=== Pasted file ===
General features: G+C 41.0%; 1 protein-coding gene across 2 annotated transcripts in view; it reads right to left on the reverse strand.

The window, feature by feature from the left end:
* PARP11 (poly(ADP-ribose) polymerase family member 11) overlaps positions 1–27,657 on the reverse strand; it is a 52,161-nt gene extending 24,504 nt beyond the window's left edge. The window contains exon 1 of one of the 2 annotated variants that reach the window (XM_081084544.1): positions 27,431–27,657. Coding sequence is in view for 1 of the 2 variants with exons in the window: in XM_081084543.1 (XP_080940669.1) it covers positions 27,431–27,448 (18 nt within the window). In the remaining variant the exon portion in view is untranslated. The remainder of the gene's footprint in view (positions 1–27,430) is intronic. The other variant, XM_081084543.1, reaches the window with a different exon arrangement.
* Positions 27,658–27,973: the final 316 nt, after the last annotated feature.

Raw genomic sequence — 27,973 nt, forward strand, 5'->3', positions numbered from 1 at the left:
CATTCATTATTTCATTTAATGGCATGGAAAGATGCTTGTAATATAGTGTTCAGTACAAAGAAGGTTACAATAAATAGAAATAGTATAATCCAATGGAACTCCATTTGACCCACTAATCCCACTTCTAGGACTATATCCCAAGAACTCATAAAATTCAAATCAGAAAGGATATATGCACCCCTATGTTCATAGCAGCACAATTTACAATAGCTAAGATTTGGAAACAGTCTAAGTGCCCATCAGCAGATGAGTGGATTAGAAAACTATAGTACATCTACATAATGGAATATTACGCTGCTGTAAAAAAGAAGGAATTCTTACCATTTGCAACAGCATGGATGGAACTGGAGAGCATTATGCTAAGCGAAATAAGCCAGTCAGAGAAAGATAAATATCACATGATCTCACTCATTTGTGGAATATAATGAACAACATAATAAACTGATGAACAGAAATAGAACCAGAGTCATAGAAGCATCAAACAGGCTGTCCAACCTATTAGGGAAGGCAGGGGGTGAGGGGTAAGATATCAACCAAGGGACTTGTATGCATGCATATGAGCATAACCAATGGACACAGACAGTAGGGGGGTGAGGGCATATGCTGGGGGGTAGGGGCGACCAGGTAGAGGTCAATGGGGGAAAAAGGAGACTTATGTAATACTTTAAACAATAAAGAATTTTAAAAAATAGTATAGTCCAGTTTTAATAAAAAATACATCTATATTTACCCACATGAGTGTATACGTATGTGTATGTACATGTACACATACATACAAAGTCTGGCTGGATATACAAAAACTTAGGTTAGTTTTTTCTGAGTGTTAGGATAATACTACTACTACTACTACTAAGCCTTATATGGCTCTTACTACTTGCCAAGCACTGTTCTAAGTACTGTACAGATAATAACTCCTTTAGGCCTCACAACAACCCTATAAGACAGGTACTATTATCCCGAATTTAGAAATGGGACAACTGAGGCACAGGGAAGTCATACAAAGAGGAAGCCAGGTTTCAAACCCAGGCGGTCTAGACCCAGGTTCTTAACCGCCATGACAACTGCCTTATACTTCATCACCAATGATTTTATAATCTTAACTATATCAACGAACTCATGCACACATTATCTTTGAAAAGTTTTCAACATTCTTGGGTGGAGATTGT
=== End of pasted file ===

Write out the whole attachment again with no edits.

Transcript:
General features: G+C 41.0%; 1 protein-coding gene across 2 annotated transcripts in view; it reads right to left on the reverse strand.

The window, feature by feature from the left end:
* PARP11 (poly(ADP-ribose) polymerase family member 11) overlaps positions 1–27,657 on the reverse strand; it is a 52,161-nt gene extending 24,504 nt beyond the window's left edge. The window contains exon 1 of one of the 2 annotated variants that reach the window (XM_081084544.1): positions 27,431–27,657. Coding sequence is in view for 1 of the 2 variants with exons in the window: in XM_081084543.1 (XP_080940669.1) it covers positions 27,431–27,448 (18 nt within the window). In the remaining variant the exon portion in view is untranslated. The remainder of the gene's footprint in view (positions 1–27,430) is intronic. The other variant, XM_081084543.1, reaches the window with a different exon arrangement.
* Positions 27,658–27,973: the final 316 nt, after the last annotated feature.

Raw genomic sequence — 27,973 nt, forward strand, 5'->3', positions numbered from 1 at the left:
CATTCATTATTTCATTTAATGGCATGGAAAGATGCTTGTAATATAGTGTTCAGTACAAAGAAGGTTACAATAAATAGAAATAGTATAATCCAATGGAACTCCATTTGACCCACTAATCCCACTTCTAGGACTATATCCCAAGAACTCATAAAATTCAAATCAGAAAGGATATATGCACCCCTATGTTCATAGCAGCACAATTTACAATAGCTAAGATTTGGAAACAGTCTAAGTGCCCATCAGCAGATGAGTGGATTAGAAAACTATAGTACATCTACATAATGGAATATTACGCTGCTGTAAAAAAGAAGGAATTCTTACCATTTGCAACAGCATGGATGGAACTGGAGAGCATTATGCTAAGCGAAATAAGCCAGTCAGAGAAAGATAAATATCACATGATCTCACTCATTTGTGGAATATAATGAACAACATAATAAACTGATGAACAGAAATAGAACCAGAGTCATAGAAGCATCAAACAGGCTGTCCAACCTATTAGGGAAGGCAGGGGGTGAGGGGTAAGATATCAACCAAGGGACTTGTATGCATGCATATGAGCATAACCAATGGACACAGACAGTAGGGGGGTGAGGGCATATGCTGGGGGGTAGGGGCGACCAGGTAGAGGTCAATGGGGGAAAAAGGAGACTTATGTAATACTTTAAACAATAAAGAATTTTAAAAAATAGTATAGTCCAGTTTTAATAAAAAATACATCTATATTTACCCACATGAGTGTATACGTATGTGTATGTACATGTACACATACATACAAAGTCTGGCTGGATATACAAAAACTTAGGTTAGTTTTTTCTGAGTGTTAGGATAATACTACTACTACTACTACTAAGCCTTATATGGCTCTTACTACTTGCCAAGCACTGTTCTAAGTACTGTACAGATAATAACTCCTTTAGGCCTCACAACAACCCTATAAGACAGGTACTATTATCCCGAATTTAGAAATGGGACAACTGAGGCACAGGGAAGTCATACAAAGAGGAAGCCAGGTTTCAAACCCAGGCGGTCTAGACCCAGGTTCTTAACCGCCATGACAACTGCCTTATACTTCATCACCAATGATTTTATAATCTTAACTATATCAACGAACTCATGCACACATTATCTTTGAAAAGTTTTCAACATTCTTGGGTGGAGATTGT